Kids’ Party Planning: 6 Expert Tips for Throwing a Fun, Stress-Free Birthday Bash
Much like telephones and VW Beetles, birthday parties look a whole lot different than they used to. Here in LA, I've seen kids' parties that looked like they had wedding planners, guest lists that go higher than the child can count, and party favors with bigger price tags than the gifts. I've also seen parents say, "Oh, stuff it," and run away to Disneyland. Whether you're on the birthday party fast lane or have no qualms about keeping it sweet and simple, a few tips from party experts can only make things better, so we asked some party professionals to share their insider tips.
The Guest List
Often preschools have an all-or-nothing policy on parties, requiring parents to invite the whole class or no one at all. By elementary school, however, these kinds of restrictions are generally gone, leaving us to decide how large of a party we're prepared to throw. If you're looking for a rule that helps keep guest lists manageable, many party pros suggest inviting the same number of kids as candles - also known as the "age plus one" rule. By this calculation, a child turning seven gets eight party guests, and so on. Hey, it always helps to have a rule to quote.
The Guest List's Family
Our friends at Creative Parties for Kids and Love Swirls both point out that kids' parties have really become family affairs, with parents, and perhaps siblings, often coming along to socialize, too. If you're happy to have an all-ages shindig, plan on putting out some coffee or other adult drink to include the parents. If you prefer to have kids dropped off and don't have room for siblings, make sure to say so on the invitation.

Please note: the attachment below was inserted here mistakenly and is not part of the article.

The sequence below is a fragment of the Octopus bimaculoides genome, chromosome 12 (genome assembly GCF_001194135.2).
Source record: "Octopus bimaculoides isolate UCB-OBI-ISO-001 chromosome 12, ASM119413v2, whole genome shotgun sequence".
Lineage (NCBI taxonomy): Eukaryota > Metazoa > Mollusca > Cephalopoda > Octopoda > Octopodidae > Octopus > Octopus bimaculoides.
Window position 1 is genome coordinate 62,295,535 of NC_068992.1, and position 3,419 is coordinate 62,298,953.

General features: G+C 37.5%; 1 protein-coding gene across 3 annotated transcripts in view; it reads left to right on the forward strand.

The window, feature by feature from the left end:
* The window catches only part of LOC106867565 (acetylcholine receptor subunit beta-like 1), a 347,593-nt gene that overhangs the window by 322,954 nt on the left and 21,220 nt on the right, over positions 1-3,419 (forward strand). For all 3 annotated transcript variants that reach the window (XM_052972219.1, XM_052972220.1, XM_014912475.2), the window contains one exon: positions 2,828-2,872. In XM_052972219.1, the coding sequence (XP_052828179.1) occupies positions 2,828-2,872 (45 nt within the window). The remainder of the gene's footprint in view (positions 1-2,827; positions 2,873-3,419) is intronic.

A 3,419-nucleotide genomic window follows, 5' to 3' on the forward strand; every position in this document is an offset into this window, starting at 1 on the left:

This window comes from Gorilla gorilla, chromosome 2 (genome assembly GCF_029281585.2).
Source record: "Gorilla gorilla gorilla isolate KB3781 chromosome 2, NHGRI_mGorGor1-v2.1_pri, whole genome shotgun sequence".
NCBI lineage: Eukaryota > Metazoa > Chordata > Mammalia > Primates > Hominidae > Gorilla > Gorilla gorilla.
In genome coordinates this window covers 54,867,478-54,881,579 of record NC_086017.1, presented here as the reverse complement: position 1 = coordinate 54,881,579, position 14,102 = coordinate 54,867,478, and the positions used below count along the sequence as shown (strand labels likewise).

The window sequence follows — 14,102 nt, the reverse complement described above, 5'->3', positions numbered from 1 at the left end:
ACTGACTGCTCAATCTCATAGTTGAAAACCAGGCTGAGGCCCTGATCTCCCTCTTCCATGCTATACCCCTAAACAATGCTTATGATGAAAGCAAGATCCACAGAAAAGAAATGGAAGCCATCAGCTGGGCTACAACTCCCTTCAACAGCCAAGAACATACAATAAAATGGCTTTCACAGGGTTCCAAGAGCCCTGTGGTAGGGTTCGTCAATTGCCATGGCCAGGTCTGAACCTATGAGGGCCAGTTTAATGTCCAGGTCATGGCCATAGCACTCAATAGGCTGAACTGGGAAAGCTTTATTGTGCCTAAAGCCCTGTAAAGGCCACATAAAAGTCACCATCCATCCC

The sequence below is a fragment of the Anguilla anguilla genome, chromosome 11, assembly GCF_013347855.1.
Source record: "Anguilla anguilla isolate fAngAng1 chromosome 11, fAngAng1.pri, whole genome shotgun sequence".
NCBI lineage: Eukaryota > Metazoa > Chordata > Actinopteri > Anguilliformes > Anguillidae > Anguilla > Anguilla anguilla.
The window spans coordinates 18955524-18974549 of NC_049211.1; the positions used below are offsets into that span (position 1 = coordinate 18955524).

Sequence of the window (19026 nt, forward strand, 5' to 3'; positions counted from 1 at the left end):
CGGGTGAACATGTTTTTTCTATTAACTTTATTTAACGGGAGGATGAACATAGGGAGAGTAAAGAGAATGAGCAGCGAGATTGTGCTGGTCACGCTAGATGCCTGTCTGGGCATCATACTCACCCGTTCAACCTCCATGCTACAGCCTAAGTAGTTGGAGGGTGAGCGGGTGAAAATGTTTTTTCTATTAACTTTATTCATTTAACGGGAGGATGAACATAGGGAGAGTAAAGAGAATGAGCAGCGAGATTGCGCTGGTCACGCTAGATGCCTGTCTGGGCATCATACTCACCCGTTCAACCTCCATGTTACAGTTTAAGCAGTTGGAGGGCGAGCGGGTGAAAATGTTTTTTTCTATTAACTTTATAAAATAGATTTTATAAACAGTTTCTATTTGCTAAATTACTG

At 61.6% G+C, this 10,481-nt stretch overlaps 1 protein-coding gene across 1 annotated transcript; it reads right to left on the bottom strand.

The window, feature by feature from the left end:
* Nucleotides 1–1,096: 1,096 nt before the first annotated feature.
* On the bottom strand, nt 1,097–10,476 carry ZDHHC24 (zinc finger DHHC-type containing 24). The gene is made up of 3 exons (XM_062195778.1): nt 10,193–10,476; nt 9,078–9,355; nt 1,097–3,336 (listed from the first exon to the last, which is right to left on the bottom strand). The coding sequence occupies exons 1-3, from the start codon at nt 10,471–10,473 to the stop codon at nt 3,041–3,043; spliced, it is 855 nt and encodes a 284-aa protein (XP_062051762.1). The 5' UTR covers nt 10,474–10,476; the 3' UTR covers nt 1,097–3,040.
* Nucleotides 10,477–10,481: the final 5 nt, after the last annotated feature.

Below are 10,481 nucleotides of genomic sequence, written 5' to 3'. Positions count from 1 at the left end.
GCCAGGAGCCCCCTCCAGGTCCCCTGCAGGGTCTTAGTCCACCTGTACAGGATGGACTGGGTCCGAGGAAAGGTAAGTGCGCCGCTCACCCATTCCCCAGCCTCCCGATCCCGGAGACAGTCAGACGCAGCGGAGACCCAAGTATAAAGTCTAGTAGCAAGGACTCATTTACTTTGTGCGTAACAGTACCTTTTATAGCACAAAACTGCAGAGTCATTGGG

Whether you hire an entertainer, send out for food, book a venue with helpful minions, or just call in favors with friends and family, the folks at Funky Divas & Dudes encourage parents to minimize their work load at the party. "The host should be available to mingle with guests," they remind us. Guests definitely have more fun at a party when the host is relaxed; and after all, this is your party, too!
Entertainers can add a lot - creating the special moment and giving Mom and Dad a breather - but don't go overboard. Jam with Jamie reminds us that if there's too much going on at the same time, "then the kiddos will be divided and not know what to focus on."
This one is often tough for those of us who feel there is enough plastic junk in the world - or even just in the bottom of our car. Creative Parties for Kids suggests decorating picture frames as an activity, then having a photographer or parent with a camera ready to print out photos on the spot to go in the frames. Funky Divas & Dudes suggests personalized CDs of your child's favorite songs, with his or her photo on the cover. Love Swirls suggests reusable water bottles, which I think sounds great; we must lose half a dozen of those at school each year.
They are definitely not out of fashion, but they are tough to elicit. Some of our experts suggest photo solutions - which can work either by snail mail or email. Funky Divas & Dudes votes for a group photo that can be sent to everyone with a personal note, while Love Swirls suggests taking a photo of each guest with the birthday child, for an even more personal touch. Either way, a photo can give impact to even a single line thank-you note.